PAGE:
Posted On April 06, 2018
Mortgage rates trended slightly downward this week, amidst some stock market-related uncertainty. Construction spending improved after last month’s flat numbers. Both new purchase and refinance mortgage application submissions declined. The ADP employment report showed strength.
After no change from December to January, US construction spending edged up 0.1% in February, to a seasonally adjusted annual rate of $1.27 trillion. Broken down, public construction spending dropped 2.1% and private project spending increased 0.7%. Residential spending only increased 0.1% and nonresidential spending was up 1.5%. Despite this month’s soft growth, year-over-year, total construction spending is up 3.0%. An especially long winter combined with political uncertainty over steel and aluminum tariffs has hurt construction projects lately. Home buyer demand remains strong and construction is expected to pick up to meet this unwavering demand.
The Mortgage Bankers Association (MBA) weekly mortgage application survey declined for the last week of March. New purchase applications dropped 2.0% and refinance applications fell 5.0% for a composite decrease of 3.3%. MBA chief economist Mike Fratantoni explained, “potential home buyers may be a little rattled by the swings in the stock market the past few weeks, but the job market continues to strengthen, which should power demand through the spring season.” Even after the Federal Reserve’s March interest rate hike, average mortgage rates are holding steady, hovering around the lowest levels in two months.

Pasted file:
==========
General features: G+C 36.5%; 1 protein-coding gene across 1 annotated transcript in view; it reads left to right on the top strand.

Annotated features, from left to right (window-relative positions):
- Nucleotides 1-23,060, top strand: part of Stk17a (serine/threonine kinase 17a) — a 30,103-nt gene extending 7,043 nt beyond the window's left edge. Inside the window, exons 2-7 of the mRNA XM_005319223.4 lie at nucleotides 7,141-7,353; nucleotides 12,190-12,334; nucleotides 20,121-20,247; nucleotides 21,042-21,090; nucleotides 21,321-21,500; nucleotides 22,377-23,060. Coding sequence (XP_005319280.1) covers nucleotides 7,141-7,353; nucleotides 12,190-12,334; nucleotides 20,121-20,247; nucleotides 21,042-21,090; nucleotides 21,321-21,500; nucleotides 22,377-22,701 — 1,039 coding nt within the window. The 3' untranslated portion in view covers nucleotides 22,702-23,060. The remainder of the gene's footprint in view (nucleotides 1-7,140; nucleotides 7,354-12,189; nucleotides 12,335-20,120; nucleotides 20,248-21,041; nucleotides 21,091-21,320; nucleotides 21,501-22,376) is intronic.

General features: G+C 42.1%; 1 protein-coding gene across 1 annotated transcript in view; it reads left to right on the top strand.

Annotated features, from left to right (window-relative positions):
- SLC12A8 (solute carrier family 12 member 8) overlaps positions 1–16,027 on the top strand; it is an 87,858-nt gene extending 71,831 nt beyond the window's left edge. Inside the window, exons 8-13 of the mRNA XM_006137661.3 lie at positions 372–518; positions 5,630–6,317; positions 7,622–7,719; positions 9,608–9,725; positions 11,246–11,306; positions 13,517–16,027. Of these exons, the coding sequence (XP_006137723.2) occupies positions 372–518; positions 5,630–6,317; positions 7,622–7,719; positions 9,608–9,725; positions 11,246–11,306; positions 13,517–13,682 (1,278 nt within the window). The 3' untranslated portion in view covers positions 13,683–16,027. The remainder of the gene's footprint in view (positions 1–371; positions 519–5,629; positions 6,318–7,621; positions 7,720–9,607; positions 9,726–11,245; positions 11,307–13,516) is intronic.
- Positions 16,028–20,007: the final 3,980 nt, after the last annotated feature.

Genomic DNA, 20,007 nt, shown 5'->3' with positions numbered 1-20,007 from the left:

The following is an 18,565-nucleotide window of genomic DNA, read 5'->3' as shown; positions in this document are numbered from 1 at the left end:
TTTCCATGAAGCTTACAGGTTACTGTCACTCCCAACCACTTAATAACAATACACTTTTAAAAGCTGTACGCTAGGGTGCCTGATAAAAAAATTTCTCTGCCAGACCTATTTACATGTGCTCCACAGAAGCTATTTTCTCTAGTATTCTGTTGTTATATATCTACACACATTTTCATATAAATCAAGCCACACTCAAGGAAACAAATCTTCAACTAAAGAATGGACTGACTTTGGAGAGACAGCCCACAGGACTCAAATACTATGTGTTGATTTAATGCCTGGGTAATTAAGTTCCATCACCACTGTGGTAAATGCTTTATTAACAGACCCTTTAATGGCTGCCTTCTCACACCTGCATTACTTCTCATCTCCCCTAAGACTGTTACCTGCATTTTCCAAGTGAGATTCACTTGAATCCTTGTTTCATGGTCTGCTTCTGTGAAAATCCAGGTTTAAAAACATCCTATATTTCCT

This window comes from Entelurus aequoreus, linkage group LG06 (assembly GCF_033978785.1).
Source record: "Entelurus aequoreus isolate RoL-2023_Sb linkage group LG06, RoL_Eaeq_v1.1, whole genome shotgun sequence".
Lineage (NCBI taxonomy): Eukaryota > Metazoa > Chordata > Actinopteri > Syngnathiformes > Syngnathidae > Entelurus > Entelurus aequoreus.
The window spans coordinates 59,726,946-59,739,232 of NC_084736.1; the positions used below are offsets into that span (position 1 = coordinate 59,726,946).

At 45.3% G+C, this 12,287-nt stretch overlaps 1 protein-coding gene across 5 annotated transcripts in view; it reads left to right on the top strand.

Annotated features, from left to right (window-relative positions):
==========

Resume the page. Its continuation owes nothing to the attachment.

The ADP employment report exceeded hiring expectations in March, with the addition of 241,000 private sector jobs. March marks the fifth straight month the report has surpassed a 200,000 gain. Medium-sized firms led the charge with 127,000 new hires, followed by large firms with 67,000 and small businesses with 47,000. Although the ADP employment report is based on a limited sample of employment data, this month’s numbers are supportive of a strong labor market and exceptional job growth.
Next week, the Federal Reserve will release the minutes from its March Federal Open Market Committee (FOMC) meeting. The strong labor market is likely to be a highlight, with unemployment near a 17-year low, jobless claims on a low streak not seen since the 1970s, and the market nearing full employment. The biggest challenge faced by employers today is the ability to find skilled workers to fill open positions. The housing market is directly influenced by a strong job market, with gainfully employed consumers able to finance high-dollar purchases like homes.